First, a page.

Compiled by The Idaho County Historical Society and

The Bicentennial Historical Museum



DECEMBER 7, 1900


Grangeville, Dec. 6 – Joe Smith was killed Tuesday night at the Dewey mine by Andy Gilbert accused Smith of stealing.  Smith was cut in the abdomen and after receiving the injury, he shot Gilbert through the mouth.  Gilbert escaped and fled to Harpster where he was captured.  Smith died Wednesday at 2 a.m.  A preliminary examination was held this morning at 10 o’clock before Probate Judge Vincent.  There has been talk of lynch law, but the sheriff has taken measures to insure the safety of the prisoner.



DECEMBER 15, 1900

Grangeville – Andy Gilbert, who killed Joe Smith, has been held with bail to the district court to answer the charge of murder in the first degree.



MAY 2, 1901


Idaho County Man Convicted of Murder in the Second Degree

A Mount Idaho dispatch to the Spokane Review says:

Andy Gilbert, charged with killing Joseph Smith on the south fork of the Clearwater, near the Dewey Mine, last winter, was found guilty of murder in the second degree by a jury in the district court today.  The killing of Smith was a result of a desperate duel, in which Smith used a gun and Gilbert a knife.  The men had fought from a tent on the bank of the river to the middle of the stream before persons arrived on the scene and separated them.  Smith died a few moments later from the wounds.  Gilbert was shot in the jaw.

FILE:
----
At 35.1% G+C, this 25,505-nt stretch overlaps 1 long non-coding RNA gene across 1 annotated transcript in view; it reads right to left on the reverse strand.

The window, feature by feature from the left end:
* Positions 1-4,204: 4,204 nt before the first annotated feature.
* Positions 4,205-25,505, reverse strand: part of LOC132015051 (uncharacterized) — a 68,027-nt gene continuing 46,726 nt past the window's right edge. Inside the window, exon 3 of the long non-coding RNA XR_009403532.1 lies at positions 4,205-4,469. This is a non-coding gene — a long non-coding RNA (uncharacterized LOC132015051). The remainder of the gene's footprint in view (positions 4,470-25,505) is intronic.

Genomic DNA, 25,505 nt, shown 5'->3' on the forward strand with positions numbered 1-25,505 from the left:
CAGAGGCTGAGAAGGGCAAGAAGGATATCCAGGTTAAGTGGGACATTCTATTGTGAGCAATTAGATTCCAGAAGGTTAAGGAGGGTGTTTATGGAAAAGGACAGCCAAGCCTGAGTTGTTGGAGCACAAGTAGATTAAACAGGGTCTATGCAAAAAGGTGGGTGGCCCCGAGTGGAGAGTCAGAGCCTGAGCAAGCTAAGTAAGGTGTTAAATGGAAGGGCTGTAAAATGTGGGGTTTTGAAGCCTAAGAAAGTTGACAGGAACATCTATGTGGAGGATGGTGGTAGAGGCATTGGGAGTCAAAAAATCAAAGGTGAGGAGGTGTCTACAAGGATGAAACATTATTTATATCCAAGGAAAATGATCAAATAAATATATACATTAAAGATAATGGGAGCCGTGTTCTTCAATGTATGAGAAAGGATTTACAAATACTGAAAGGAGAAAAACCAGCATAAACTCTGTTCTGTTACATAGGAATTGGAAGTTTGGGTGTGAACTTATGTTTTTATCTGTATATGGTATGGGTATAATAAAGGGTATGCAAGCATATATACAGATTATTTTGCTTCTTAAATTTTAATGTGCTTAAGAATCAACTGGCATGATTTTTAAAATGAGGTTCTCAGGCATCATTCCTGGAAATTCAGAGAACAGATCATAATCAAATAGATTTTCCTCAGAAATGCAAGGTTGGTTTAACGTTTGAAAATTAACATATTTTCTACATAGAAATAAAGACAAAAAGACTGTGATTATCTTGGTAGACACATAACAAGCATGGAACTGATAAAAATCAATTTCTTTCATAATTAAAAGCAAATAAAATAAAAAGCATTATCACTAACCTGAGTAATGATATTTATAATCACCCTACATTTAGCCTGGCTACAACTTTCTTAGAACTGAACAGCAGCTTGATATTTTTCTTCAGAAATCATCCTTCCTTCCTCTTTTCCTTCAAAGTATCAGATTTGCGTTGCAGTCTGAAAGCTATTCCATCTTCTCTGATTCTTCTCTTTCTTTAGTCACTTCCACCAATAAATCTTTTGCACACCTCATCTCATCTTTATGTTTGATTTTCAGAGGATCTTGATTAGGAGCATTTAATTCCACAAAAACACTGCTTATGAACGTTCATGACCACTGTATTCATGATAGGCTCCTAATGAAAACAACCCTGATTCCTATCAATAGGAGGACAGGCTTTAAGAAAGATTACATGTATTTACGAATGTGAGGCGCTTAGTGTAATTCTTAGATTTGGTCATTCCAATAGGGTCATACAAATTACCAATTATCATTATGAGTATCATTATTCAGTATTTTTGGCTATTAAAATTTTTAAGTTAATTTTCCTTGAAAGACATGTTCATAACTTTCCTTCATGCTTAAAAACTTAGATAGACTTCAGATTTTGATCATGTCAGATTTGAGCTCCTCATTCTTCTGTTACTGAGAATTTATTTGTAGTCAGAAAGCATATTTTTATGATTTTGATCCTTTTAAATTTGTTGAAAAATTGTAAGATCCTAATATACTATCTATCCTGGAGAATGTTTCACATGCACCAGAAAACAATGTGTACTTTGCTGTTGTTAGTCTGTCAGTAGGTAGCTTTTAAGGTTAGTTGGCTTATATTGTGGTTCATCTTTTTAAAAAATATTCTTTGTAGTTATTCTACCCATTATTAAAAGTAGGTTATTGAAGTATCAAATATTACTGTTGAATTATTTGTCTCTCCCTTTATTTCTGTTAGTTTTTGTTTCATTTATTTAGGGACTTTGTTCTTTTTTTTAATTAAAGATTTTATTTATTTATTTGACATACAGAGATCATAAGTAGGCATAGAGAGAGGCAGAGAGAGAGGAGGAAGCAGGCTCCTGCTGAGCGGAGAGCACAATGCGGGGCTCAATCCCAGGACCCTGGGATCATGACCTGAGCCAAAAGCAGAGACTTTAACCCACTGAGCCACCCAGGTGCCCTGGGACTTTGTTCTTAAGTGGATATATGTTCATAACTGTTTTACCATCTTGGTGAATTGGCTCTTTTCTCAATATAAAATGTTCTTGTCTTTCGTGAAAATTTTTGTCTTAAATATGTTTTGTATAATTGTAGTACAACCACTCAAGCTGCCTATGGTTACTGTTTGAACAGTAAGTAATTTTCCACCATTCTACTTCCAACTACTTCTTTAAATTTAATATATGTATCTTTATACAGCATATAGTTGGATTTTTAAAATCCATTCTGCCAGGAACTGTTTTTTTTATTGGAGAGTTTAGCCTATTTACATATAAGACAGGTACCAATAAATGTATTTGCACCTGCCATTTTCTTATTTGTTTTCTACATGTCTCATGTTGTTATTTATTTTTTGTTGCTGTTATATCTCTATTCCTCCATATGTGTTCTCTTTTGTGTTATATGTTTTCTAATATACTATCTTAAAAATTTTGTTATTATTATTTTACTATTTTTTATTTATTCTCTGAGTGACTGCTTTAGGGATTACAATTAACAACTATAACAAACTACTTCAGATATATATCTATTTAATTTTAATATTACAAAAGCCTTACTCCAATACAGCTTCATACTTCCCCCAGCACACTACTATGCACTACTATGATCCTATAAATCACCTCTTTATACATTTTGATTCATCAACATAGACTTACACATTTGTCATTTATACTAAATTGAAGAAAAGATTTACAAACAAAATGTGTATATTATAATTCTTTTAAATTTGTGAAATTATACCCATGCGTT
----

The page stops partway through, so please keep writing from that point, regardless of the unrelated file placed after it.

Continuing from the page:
Mrs. Smith, widow of the murdered man, was an eye witness of the affray.  Both Smith and Gilbert were well known residents of Idaho County, and were employed in the Dewey mine.



MAY 17, 1902


Judgment of Lower Court, in Case of Andrew Gilbert, Sent to Penitentiary for Life, was Affirmed – Twenty Opinions to be Prepared

State of Idaho, respondent, vs. Andrew Gilbert, appellant.  This case having been heard here-to-fore and taken under advisement by the court, was called again and the decision of the questions involved was made and the opinion was delivered by Chief Justice Quaries, and sustained the judgment of the lower court.  The case was filed in the Supreme Court October 9, 1901, being an appeal from Idaho county district court.  The papers in the case show that Andrew Gilbert was charged with murder, and there being no grand jury he was tried on information filed by the county attorney.  Gilbert was found guilty of the murder of Joseph Smith, the crime having been committed at Camp Dewey December 4, 1900, in Idaho County.  He was sentenced to imprisonment for life in the penitentiary.